BAGHDAD: Attacks north of Baghdad left 41 dead on Monday as the United Nations (UN) said more than 2,500 were killed in the past three months, highlighting concerns that Iraq is slipping back into all-out war.
The latest violence comes as the country grapples with months of protests among the Sunni Arab minority, tensions along a swathe of territory in northern Iraq, and a protracted political deadlock that has blocked key legislation.
Analysts have warned that the stalemate and tensions could continue until a general election due next year.
On Monday, a series of attacks in restive areas north of Baghdad left 41 people dead as new figures released by the UN mission in Iraq showed a dramatic surge in violence in recent months.
Most of the victims died when a suicide bomber set off his explosives-rigged vest in the middle of a packed funeral for an Iraqi soldier being held in a husseiniyah, or Shiite religious hall.
The 10 p.m. (7 p.m. local time) blast in the town of Muqdadiyah killed 23 people and wounded 27, a police colonel and a medic said.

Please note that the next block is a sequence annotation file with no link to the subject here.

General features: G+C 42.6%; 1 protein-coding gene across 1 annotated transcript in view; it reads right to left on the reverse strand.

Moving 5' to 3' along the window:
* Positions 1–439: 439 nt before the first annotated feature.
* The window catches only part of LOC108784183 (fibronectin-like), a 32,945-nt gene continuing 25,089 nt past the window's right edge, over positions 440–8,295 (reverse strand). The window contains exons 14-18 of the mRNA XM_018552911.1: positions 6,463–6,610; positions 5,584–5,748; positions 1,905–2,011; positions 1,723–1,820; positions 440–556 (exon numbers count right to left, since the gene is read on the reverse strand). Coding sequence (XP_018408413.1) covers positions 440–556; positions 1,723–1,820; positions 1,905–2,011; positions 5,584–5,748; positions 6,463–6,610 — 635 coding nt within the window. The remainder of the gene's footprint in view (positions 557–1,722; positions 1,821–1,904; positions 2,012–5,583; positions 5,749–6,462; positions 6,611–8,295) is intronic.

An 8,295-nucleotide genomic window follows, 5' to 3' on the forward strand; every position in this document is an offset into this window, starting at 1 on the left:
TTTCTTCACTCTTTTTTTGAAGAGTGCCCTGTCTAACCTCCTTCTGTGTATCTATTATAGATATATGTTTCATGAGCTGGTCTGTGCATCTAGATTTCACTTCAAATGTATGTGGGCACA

In nearby Baquba, capital of Diyala province, another bombing at a cafe in a Shiite neighborhood killed 10 people and wounded 22.
Earlier in the day, eight former Sunni militiamen were kidnapped from their homes north of Baghdad in pre-dawn raids by gunmen wearing military uniforms before being shot dead, assassination-style.
The men were all former fighters in the Sahwa, a collection of Sunni tribal militias that turned against Al-Qaeda and sided with the US military from late 2006 onwards, helping turn the tide of Iraq’s insurgency.
No group immediately claimed responsibility for Monday’s violence, but Sunni militants linked to Al-Qaeda frequently target the Sahwa, whom they regard as traitors, and Shiite Muslims, whom they see as apostates.